QX Series Pontoons
By BILL DIPAOLO
The Palm Beach Post
JUPITER, Fla. – Pontoon boats – those flatdecked vessels used for everything from dancing to fishing to water sliding into the Intracoastal Waterway – are becoming more popular.
“Pontoons fit more passengers than regular boats. They are affordable for more people. They are more comfortable. They have more shade. They sip gas,” said Bret Beach, owner of Beach Water Sports, a company that rents the vessels along the Intracoastal Waterway just north of the Palm Beach County line.
Once thought of as floating lawn chairs, pontoon boats are growing in versatility and popularity. Some have bars. Minikitchens. Bathrooms. Televisions. They pull water-skiers.
“The type of boats is constantly shifting. It depends on the price of gas. What type of fishing is popular. How well the economy is doing,” said Chuck Collins, executive director of the Marine Industries Association of Palm Beach County.
A decade or so ago, pontoon boats were the ugly duckling of the boating industry.
No more, according to the National Marine Manufacturers Association.
Pontoon boats led the recreational marine industry out of the Great Recession and the worst boating sales slump in decades. Sales have been growing steadily. Pontoons now represent about one-third of sales of new boats, according to the National Marine Manufacturers Association.
American builders sold a total of 49,829 pontoon boats during the 2016 calendar year. That’s almost a 10 percent increase over the number of pontoon boats sold during 2015. And in 2015, there was an increase of about nine percent from the previous year, according to the NMMA.
Price is one reason. A new 26-foot pontoon boat costs about $25,000. A new single-engine outboard 26-foot motor boat with a center console the same length would start at about three times that much.
“Pontoon boats are introducing younger people to boating. Pontoon boats are very popular with families. They like to go to a sandbar or freshwater lake and totally relax,” said Collins.
Comfort is another reason. Pontoons are easier to get in and out of from a dock. There’s more room for coolers and other boat stuff. There’s more seating for passengers than a v-shaped boat the same size.
Usually about 22-28 feet long, they rely on two inflatable aluminum pontoons to float. Much of the flat surface is covered by a canopy. They usually have engines that can go about 25 miles per hour.
Then there are boats with three pontoons. They are called – what else? – tritoons. The engines are a little larger. They are more stable than twin pontoons. The tradeoff is tritoons are not as maneuverable as twin pontoon boats. They require larger trailers. And larger docks.
And there are big pontoon boats, like the 50-foot Manatee Queen that brings up to about 45 passengers for sightseeing tours on the Intracoastal Waterway off Jupiter.
Then there are party pontoons, such as the Pontiki, docked on the Jupiter River just south of Guanabanas restaurant. Advertised as a “floating tiki bar,” the 28foot pontoon boat has a refrigerator, wet bar, grill, television and stereo. Beer and wine are available. Up to six passengers pay $30 each per hour.
“My most popular events are bachelorette parties,” said co-owner Tom D’aLessandro.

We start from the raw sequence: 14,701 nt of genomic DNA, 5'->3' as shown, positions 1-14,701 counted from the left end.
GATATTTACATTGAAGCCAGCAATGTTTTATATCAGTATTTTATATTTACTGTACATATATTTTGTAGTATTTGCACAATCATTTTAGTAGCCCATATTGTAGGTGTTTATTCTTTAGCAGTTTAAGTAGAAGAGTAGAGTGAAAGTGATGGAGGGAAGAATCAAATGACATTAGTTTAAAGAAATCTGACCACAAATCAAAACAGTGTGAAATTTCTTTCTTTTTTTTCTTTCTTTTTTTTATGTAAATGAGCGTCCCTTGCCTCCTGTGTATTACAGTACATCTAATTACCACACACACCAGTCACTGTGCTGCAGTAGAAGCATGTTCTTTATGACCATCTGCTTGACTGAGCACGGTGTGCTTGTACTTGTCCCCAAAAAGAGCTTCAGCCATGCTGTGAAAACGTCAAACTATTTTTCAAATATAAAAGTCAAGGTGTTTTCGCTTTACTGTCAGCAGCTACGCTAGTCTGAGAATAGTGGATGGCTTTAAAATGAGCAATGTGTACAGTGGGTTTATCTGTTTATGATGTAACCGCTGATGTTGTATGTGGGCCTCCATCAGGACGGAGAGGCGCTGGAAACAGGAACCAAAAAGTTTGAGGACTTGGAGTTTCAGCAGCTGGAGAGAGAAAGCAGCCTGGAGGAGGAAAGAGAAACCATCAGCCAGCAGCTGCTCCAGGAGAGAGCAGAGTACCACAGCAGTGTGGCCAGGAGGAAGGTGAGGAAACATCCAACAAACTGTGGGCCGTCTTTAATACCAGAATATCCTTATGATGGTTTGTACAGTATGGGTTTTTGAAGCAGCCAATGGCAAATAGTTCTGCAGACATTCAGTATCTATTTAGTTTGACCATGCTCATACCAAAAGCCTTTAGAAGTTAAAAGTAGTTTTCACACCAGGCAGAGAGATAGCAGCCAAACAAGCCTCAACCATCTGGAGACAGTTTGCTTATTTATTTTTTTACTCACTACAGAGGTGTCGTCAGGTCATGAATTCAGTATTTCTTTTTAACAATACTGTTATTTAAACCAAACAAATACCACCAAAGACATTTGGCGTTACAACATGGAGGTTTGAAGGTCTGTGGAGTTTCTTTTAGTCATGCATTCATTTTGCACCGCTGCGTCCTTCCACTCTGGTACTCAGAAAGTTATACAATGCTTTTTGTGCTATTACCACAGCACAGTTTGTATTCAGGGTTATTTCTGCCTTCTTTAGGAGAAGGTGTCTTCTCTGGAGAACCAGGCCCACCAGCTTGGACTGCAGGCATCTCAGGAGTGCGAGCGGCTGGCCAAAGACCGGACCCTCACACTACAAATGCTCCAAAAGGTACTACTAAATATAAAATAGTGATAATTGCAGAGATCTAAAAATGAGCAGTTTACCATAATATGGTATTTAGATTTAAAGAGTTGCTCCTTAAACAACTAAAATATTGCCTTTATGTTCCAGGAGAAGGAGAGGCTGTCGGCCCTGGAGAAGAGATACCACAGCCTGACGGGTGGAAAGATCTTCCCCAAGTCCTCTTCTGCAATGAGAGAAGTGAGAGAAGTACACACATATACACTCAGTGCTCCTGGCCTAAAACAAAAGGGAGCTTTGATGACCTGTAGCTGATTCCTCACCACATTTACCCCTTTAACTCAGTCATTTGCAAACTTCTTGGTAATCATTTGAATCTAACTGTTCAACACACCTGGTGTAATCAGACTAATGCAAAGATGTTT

Docking his 26-foot pontoon boat at the public boat ramp at Harbourside Place on a recent afternoon, Jimmy Haywood said price was the main reason he bought his twin pontoon boat.
Haywood, 36, a traffic engineer from Port Salerno, fits up to a dozen people comfortably. They can bring fishing rods, towels, snorkels, fins, coolers and other stuff.
More stability means less people get seasick. He uses way less gas than his pals with V-shaped boats, he said.
“I’m less worried about the little ones falling overboard,” he said, tapping the thigh-high side rails that surround the inside of the craft.
There are disadvantages. Pontoons don’t go as fast as motorboats. Their turn radius is not as tight. In other words, they don’t handle as well.
They are not safe on rough waters. They are not recommended to be taken out into the Jupiter Inlet or the Atlantic Ocean. That means no dolphin fishing or offshore hunting for lobster.
But fishing is popular on pontoon boats in the Intracoastal Waterway and inland lakes, not only in Florida but other states from Minnesota to Maine. Many pontoon boats come equipped with fishing rod holders, fish-finder mounts, small anchors and other fishing gear.
Many say fishing on a pontoon boat is more productive.
A pontoon boat is stable so it doesn’t spook fish as does a rocking V-hulled boat. And the flat surface gives fishermen more room to move around.
Pontoon boat drafts may be as shallow as eight inches, far less than a motor boat. That reduces risk of running aground and potential hull damage while fishing or stopping at a sand bar.
“Pontoon boats are great for a family or group going out for a few hours on the Intracoastal Waterway or on a lake. I’ve been renting boats for 30 years. I see more pontoons now than ever,” said Beach.
Pontoon boats are a Minnesota invention.
Ambrose Weeres in 1951 wanted to make a sturdy pleasure craft more stable than a conventional fishing boat in Richmond, Minn., in Stearns County in the state of 10,000 lakes.
Weeres set a wooden platform on top of two rows of watertight steel barrels. He welded the barrels together end to end. Weeres tested his first boat on Horseshoe Lake in Stearns County.
It floated. His craft was steady. Weeres took 40 orders in 1952 for his boats. He displayed the boat at a show in Chicago. In the years to come, tens of thousands of Weeres pontoons would be made in Minnesota and sold throughout the nation.